The 2018 annual report underscores the need to capitalize on the linkage between climate action and the SDGs.
It also notes that in 2019, the Paris Agreement's guidelines must be finalized, particularly in relation to Article 6 on using market mechanisms to help meet domestic mitigation goals.
UNFCCC Executive Secretary Patricia Espinosa is leading the mitigation ambition workstream in preparation for the UN's Climate Action Summit in September 2019.
7 June 2019: The UNFCCC Secretariat has launched its annual report for 2018, highlighting progress made on confronting climate change and the ways in which the international community can increase ambition and achieve the goals of the Paris Agreement.
The ‘UN Climate Change Annual Report 2018′ was published in advance of the Bonn Climate Change Conference, which is convening at the end of June 2019. The report reviews achievements made under the UNFCCC intergovernmental process and the activities of the Secretariat, particularly those that support the Convention, the Kyoto Protocol and the Paris Agreement. Such achievements include Parties’ December 2018 agreement to the majority of the operational guidelines for the Paris Agreement through the Katowice Climate Package.
The UNFCCC Secretariat increased efforts to engage new partners and non-State actors.
Throughout the year, the UNFCCC Secretariat reports that it continued to: help establish the mechanisms for managing ambition, assessing data, progress and support, and building institutions; measure and analyze commitments to build transparency and trust; increase developing country capacity to adapt to climate change through support, training and access to the latest information; and communicate scientific evidence to Parties. The Secretariat also increased efforts to engage new partners and galvanize action by non-State actors; and raise awareness among through communications and outreach.
The annual report also looks at future work. The Secretariat reports that it will continue to support existing transparency arrangements, begin building the infrastructure for the enhanced transparency framework, and develop work programmes on adaptation, loss and damage, climate finance and climate technology. The report notes that:
- In 2019, the Paris Agreement’s guidelines need to be finalized, particularly in relation to Article 6 on using market mechanisms to help meet domestic mitigation goals;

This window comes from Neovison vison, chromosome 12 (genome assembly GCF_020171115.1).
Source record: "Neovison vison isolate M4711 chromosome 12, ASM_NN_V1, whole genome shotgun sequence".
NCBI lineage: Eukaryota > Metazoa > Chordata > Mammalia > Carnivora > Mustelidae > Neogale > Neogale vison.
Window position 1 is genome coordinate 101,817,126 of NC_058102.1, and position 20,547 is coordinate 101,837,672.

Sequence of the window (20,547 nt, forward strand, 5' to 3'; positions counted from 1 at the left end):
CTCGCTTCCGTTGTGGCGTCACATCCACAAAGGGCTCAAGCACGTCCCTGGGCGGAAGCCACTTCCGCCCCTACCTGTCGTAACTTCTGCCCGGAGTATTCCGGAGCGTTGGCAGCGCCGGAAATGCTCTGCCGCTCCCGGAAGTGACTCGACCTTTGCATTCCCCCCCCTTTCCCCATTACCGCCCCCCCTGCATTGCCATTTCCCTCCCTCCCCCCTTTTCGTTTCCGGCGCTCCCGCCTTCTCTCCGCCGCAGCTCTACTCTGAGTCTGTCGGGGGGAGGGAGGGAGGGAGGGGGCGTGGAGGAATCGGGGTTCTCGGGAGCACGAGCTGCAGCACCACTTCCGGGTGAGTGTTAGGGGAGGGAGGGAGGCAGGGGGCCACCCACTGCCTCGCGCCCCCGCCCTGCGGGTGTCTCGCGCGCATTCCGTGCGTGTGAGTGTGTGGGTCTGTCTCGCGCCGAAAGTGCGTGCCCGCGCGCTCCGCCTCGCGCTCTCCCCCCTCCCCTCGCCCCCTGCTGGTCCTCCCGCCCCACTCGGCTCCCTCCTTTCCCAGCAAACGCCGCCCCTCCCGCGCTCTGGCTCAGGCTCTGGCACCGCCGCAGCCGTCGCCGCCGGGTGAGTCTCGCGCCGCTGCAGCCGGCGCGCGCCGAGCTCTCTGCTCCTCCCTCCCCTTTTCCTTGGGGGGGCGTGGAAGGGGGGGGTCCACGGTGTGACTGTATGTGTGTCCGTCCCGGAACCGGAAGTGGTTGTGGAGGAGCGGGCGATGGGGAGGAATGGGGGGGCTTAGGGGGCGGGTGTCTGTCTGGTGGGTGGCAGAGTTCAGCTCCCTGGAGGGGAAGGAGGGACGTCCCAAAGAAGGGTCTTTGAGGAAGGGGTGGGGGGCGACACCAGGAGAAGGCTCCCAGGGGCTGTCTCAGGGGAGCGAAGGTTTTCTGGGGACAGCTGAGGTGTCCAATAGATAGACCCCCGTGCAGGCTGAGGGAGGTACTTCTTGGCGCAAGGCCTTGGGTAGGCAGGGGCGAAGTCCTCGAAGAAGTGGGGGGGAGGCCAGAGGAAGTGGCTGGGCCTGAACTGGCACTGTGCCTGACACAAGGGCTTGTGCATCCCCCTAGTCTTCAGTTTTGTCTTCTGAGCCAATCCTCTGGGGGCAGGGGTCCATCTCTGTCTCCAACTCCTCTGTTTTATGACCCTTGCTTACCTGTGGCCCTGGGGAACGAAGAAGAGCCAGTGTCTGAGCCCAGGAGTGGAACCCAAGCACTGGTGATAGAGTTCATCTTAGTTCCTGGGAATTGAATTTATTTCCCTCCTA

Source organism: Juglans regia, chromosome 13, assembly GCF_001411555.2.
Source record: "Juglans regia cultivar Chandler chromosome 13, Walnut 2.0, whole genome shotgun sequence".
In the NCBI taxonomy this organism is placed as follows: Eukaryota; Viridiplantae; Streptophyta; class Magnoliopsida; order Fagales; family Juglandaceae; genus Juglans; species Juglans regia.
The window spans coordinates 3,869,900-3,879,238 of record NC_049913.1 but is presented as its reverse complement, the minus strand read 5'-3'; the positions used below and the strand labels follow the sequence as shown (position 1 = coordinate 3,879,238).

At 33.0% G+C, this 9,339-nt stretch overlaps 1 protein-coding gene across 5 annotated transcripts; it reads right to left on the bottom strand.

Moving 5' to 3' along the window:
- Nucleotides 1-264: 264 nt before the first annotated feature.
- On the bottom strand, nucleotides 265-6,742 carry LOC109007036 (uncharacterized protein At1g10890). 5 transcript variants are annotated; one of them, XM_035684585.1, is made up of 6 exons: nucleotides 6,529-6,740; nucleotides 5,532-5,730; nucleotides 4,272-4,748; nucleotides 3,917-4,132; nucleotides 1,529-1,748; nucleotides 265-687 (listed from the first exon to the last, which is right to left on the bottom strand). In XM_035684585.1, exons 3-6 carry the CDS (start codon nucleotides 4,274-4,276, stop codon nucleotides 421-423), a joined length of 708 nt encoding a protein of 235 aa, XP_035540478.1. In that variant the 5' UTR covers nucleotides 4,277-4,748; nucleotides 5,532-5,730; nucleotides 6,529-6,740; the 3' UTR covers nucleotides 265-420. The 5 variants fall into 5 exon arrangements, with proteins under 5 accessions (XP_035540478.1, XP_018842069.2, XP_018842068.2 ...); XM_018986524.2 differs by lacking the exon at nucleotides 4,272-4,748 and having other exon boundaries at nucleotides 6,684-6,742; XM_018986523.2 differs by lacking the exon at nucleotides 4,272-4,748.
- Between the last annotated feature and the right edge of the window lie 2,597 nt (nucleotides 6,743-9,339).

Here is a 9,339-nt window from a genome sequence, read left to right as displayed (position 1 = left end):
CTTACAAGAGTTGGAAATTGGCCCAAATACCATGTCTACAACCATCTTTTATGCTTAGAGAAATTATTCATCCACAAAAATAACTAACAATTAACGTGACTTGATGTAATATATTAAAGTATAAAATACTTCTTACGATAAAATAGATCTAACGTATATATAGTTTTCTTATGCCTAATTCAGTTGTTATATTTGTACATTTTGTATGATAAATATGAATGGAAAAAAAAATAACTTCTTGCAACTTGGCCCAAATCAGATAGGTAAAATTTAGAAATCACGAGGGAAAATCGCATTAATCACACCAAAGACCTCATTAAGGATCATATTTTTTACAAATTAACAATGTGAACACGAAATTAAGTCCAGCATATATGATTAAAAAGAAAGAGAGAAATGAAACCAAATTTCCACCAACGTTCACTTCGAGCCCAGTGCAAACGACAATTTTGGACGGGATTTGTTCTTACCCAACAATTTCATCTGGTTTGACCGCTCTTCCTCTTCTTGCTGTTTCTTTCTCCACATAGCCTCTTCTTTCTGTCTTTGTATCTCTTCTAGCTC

- Countries must revise their Nationally Determined Contributions (NDCs); and
- Governments, organizations, businesses, investors and individuals must reflect climate change in their decisions.
Key events in 2019 include regional climate weeks and dialogues, capacity-building sessions and meetings, the Santiago Climate Change Conference in Chile in December, and the UN Secretary-General’s Climate Action Summit on 23 September, in New York, US. The report highlights that at this Summit, all stakeholders will have the opportunity to put forward new commitments, raise ambition in policies, plans, actions and investments, and create transformative partnerships. The authors explain that UNFCCC Executive Secretary Patricia Espinosa, as a member of the Summit’s Steering Committee, has been working closely with the UN Secretary-General’s Special Envoy for the Summit, Luis Alfonso de Alba, and his team. In addition, Espinosa is leading the Summit’s mitigation ambition workstream, along with support from the Administrator of the UN Development Program (UNDP), the CEO of Unilever, and representatives of the Government of Chile.
According to the report, 2019 must be a “turning point” for providing financial, technological and capacity-building support to developing countries and the most vulnerable populations. The report also underscores the need to capitalize on the linkage between climate action and the SDGs, and anticipates that the review of SDG 13 (climate action) at the July 2019 session of the UN High-Level Political Forum on Sustainable Development will increase the focus on integrated action.
Also in 2019, the next periodic review of the Convention’s long-term global goal and of progress towards achieving it will be launched, taking into account the work of the global stocktake (GST), the Talanoa Dialogue and the technical examination processes (TEPs). The GST will begin in 2021 and conclude in 2023 with decisions informing the next round of NDC updates. Reports of the Intergovernmental Panel on Climate Change (IPCC) are expected to help fulfill the “best available science” requirement of the GST.
Finally, the annual report draws attention to pre-2020 action, and the need to secure 16 more ratifications of the Doha Amendment so the second commitment period of the Kyoto Protocol can enter into force. [UNFCCC News Story] [Publication: UN Climate Change Annual Report 2018]